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The first work in English I have seen which dealt with this subject The Littorio Class is about the last class of battleships built by the Italian Navy and the largest warships they have ever built. As such it is a fascinating look into a subject which has been quite neglected by English speaking authors covering this period.

The book starts with a chapter detailing the background to the Italian Navy's post First World War building programme and the events and thinking behind the decisions which led to the eventual order for the first two ships, and then the subsequent order for two more ships. The next two chapters cover the technical aspects of the design then subsequent chapters cover the construction and service histories of the ships themselves. The final chapter is a comparison of the class with contemporary classes and an evaluation of their performance. Various appendices follow, listing the strength of the Italian Navy at various stages during the war; the distance each ship steamed and also the damage they each sustained.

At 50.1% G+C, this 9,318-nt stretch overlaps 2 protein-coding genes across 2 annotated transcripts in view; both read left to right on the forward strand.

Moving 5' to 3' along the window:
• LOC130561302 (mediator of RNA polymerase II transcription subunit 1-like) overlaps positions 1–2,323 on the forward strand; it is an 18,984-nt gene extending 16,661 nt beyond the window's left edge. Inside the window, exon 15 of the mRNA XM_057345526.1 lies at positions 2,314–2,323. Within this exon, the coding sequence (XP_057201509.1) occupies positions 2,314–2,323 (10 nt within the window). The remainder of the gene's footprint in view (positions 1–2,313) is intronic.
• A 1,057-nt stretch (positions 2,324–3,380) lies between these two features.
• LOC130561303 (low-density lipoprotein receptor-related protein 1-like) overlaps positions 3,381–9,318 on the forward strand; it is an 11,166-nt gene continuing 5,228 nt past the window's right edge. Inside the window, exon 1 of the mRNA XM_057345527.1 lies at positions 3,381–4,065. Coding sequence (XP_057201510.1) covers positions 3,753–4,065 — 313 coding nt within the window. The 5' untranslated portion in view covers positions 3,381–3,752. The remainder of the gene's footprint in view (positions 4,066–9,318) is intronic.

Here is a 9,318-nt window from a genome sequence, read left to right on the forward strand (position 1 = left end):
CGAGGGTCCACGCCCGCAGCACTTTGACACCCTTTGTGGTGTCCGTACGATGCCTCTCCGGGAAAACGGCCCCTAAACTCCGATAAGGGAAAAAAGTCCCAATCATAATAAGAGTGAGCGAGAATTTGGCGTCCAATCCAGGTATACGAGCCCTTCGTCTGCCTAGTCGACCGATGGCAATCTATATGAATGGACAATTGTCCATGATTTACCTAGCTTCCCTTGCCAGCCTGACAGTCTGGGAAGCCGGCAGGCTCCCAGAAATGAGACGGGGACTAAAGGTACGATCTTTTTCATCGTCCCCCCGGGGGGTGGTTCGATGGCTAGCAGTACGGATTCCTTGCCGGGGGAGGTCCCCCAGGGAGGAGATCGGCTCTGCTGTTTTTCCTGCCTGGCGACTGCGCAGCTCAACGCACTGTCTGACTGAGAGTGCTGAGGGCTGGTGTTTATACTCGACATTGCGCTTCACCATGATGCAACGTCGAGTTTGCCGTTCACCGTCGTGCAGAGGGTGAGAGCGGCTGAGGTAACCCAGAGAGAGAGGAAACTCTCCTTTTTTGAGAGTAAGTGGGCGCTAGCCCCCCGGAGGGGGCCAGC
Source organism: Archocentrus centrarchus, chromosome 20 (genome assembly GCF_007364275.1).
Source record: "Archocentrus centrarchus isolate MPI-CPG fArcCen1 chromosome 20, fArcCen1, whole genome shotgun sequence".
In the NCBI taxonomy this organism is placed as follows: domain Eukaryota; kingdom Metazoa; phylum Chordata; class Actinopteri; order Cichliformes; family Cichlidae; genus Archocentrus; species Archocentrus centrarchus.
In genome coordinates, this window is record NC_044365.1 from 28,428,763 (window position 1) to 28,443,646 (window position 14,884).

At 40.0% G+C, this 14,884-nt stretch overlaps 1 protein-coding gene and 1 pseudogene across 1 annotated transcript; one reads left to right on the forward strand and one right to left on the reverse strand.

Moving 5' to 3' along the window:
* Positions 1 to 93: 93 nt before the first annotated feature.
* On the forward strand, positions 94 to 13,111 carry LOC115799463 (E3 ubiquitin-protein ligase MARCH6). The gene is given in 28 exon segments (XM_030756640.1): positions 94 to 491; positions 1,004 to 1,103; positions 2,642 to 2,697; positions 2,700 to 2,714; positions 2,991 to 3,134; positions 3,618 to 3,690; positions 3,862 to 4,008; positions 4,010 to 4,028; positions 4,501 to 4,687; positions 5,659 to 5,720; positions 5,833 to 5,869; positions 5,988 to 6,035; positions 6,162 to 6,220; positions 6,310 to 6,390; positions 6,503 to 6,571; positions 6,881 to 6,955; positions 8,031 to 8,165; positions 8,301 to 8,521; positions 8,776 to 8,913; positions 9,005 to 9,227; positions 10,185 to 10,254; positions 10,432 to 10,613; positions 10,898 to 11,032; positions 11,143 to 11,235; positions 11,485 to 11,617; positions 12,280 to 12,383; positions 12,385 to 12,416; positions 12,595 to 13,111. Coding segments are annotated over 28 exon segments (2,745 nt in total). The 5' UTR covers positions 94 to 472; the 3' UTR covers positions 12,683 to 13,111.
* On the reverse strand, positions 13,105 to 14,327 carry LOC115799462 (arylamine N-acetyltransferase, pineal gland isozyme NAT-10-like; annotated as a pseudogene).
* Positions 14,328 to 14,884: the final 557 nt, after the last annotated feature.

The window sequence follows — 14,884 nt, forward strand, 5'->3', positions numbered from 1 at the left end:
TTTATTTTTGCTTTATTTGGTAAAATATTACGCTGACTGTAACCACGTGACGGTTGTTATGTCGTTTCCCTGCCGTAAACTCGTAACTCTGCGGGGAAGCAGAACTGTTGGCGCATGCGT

This is an in-depth study on a class which many historians have written off as elegant yet ineffectual. As this book shows this is perhaps overly harsh. Whilst there were weaknesses; (which the authors do not gloss over) yet given the right circumstances they could have had a greater impact on the conduct of the war. One of the points I liked about this book is that there were foldouts of the plans, thus showing greater detail and being easier to read: (As an aside, a quite surprising addition was of slices of the hull taken at points other than on the centreline. Whilst not something I had ever seen before it was quite informative and more books could do well to follow this example). Another point I liked was the various appendices, particularly the one that covered the damage each ship received. These were quite detailed and the hit diagrams were also clear and informative.

Not the kind of book for a casual reader but for those, like myself, who have a deep interest in the subject a very good read and an essential edition to your collection.
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5.0 out of 5 stars A fine portrait of Italy's ultimate battleship, 26 Dec. 2014
By 
birchden "birchden" (Eastbourne, East Sussex United Kingdom) - See all my reviews
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This review is from: The Littorio Class: Italy's Last and Largest Battleships 1937-1948 (Hardcover)
Named for the lictors of ancient Rome, who carried the fasce as their symbol of authority, the Littorio class represented the ultimate Italian development of the battleship and were outstanding warships by any measure.